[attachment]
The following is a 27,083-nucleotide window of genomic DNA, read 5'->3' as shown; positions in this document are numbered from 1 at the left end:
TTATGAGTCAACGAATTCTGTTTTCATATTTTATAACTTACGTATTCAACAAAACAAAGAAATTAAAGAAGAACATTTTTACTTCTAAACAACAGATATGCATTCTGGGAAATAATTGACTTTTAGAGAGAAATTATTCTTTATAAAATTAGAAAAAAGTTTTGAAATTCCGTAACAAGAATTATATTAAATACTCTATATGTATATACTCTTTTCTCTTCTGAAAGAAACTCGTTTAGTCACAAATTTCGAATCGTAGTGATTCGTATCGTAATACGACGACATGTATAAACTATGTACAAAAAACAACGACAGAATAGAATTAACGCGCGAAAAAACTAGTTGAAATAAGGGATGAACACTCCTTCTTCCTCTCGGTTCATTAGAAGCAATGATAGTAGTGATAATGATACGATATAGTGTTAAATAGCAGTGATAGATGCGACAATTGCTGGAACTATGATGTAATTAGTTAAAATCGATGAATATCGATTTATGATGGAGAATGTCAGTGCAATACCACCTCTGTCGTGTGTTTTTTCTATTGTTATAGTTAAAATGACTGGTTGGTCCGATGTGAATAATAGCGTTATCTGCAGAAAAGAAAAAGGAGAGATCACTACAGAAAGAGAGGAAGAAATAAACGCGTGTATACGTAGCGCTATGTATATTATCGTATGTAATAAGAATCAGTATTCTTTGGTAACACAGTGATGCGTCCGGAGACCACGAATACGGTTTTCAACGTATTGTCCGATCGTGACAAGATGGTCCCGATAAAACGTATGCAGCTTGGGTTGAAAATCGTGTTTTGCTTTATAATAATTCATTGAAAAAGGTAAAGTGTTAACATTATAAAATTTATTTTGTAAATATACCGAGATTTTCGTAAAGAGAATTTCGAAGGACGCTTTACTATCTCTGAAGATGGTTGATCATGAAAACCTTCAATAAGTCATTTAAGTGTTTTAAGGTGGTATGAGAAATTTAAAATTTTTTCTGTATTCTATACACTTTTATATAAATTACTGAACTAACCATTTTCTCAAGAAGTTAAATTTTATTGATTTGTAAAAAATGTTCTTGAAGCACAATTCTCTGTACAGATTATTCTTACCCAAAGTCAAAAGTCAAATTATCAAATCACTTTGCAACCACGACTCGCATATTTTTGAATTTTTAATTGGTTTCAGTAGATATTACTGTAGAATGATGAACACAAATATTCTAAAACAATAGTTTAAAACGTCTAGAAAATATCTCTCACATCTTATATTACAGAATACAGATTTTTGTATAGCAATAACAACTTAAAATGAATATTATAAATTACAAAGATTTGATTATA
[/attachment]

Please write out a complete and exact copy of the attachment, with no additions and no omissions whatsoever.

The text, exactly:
The following is a 27,083-nucleotide window of genomic DNA, read 5'->3' as shown; positions in this document are numbered from 1 at the left end:
TTATGAGTCAACGAATTCTGTTTTCATATTTTATAACTTACGTATTCAACAAAACAAAGAAATTAAAGAAGAACATTTTTACTTCTAAACAACAGATATGCATTCTGGGAAATAATTGACTTTTAGAGAGAAATTATTCTTTATAAAATTAGAAAAAAGTTTTGAAATTCCGTAACAAGAATTATATTAAATACTCTATATGTATATACTCTTTTCTCTTCTGAAAGAAACTCGTTTAGTCACAAATTTCGAATCGTAGTGATTCGTATCGTAATACGACGACATGTATAAACTATGTACAAAAAACAACGACAGAATAGAATTAACGCGCGAAAAAACTAGTTGAAATAAGGGATGAACACTCCTTCTTCCTCTCGGTTCATTAGAAGCAATGATAGTAGTGATAATGATACGATATAGTGTTAAATAGCAGTGATAGATGCGACAATTGCTGGAACTATGATGTAATTAGTTAAAATCGATGAATATCGATTTATGATGGAGAATGTCAGTGCAATACCACCTCTGTCGTGTGTTTTTTCTATTGTTATAGTTAAAATGACTGGTTGGTCCGATGTGAATAATAGCGTTATCTGCAGAAAAGAAAAAGGAGAGATCACTACAGAAAGAGAGGAAGAAATAAACGCGTGTATACGTAGCGCTATGTATATTATCGTATGTAATAAGAATCAGTATTCTTTGGTAACACAGTGATGCGTCCGGAGACCACGAATACGGTTTTCAACGTATTGTCCGATCGTGACAAGATGGTCCCGATAAAACGTATGCAGCTTGGGTTGAAAATCGTGTTTTGCTTTATAATAATTCATTGAAAAAGGTAAAGTGTTAACATTATAAAATTTATTTTGTAAATATACCGAGATTTTCGTAAAGAGAATTTCGAAGGACGCTTTACTATCTCTGAAGATGGTTGATCATGAAAACCTTCAATAAGTCATTTAAGTGTTTTAAGGTGGTATGAGAAATTTAAAATTTTTTCTGTATTCTATACACTTTTATATAAATTACTGAACTAACCATTTTCTCAAGAAGTTAAATTTTATTGATTTGTAAAAAATGTTCTTGAAGCACAATTCTCTGTACAGATTATTCTTACCCAAAGTCAAAAGTCAAATTATCAAATCACTTTGCAACCACGACTCGCATATTTTTGAATTTTTAATTGGTTTCAGTAGATATTACTGTAGAATGATGAACACAAATATTCTAAAACAATAGTTTAAAACGTCTAGAAAATATCTCTCACATCTTATATTACAGAATACAGATTTTTGTATAGCAATAACAACTTAAAATGAATATTATAAATTACAAAGATTTGATTATA